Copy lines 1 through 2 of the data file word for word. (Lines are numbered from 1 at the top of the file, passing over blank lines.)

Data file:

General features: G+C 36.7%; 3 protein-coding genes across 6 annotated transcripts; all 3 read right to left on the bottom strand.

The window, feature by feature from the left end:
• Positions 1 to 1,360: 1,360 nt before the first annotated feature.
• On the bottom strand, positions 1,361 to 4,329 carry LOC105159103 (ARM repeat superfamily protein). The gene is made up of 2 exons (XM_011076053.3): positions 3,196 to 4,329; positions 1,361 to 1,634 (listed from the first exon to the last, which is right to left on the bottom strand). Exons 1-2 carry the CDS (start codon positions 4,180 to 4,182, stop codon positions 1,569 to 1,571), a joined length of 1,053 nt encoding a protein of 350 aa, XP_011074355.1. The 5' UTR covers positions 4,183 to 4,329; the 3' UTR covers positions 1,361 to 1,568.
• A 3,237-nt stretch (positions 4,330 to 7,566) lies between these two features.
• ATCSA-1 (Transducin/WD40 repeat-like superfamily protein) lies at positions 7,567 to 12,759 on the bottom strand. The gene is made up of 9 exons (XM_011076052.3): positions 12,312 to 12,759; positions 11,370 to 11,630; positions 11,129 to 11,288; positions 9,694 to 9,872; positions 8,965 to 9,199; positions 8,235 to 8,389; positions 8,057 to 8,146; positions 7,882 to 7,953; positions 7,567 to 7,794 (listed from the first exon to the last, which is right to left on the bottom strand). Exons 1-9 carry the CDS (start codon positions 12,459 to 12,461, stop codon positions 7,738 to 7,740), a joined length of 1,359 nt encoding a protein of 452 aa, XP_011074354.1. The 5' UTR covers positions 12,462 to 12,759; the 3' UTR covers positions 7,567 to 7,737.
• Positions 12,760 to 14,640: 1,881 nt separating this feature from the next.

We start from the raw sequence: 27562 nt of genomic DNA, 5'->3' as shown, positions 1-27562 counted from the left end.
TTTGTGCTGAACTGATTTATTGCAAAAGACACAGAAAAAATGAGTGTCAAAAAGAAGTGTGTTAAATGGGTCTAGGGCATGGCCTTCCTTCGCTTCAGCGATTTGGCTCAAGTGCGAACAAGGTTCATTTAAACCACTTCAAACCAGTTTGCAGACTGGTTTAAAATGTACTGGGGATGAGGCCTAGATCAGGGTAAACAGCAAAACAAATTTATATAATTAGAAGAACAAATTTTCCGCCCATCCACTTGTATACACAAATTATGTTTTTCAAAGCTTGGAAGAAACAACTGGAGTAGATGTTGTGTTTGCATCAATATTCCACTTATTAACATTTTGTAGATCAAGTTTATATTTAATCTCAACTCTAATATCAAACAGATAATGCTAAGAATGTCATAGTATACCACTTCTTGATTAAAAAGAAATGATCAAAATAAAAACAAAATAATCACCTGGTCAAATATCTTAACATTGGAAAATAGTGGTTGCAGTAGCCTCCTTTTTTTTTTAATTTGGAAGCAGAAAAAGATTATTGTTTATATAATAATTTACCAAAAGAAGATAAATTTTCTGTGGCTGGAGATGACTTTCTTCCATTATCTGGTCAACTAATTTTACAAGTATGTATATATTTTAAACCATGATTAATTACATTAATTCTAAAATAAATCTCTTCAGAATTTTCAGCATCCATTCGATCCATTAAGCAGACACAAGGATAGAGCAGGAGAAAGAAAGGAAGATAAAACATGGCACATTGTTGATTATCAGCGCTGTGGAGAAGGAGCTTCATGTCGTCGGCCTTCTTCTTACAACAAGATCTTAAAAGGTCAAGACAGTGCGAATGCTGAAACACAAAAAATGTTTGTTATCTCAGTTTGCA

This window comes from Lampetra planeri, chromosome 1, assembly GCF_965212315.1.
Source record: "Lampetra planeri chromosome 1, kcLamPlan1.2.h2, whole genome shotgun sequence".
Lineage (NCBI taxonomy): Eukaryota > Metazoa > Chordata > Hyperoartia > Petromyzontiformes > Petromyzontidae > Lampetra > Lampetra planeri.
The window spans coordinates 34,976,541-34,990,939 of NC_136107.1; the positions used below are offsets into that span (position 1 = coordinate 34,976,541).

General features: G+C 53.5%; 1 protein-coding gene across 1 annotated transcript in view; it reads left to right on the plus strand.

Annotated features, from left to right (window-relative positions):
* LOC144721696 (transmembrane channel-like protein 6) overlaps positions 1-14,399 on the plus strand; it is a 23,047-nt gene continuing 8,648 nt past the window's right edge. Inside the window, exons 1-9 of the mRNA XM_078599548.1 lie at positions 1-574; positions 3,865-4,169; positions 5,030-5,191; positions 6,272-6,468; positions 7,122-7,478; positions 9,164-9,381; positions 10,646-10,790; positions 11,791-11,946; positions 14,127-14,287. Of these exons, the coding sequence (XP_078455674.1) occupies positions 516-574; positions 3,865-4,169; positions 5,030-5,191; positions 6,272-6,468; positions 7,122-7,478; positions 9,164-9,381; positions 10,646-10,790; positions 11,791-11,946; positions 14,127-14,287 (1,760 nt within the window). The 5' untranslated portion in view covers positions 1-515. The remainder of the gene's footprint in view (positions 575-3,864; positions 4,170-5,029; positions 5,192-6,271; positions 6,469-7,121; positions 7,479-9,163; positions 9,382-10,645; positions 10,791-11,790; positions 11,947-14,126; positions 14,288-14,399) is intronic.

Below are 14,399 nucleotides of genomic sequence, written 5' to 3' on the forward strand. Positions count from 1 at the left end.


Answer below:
General features: G+C 36.7%; 3 protein-coding genes across 6 annotated transcripts; all 3 read right to left on the bottom strand.

The window, feature by feature from the left end: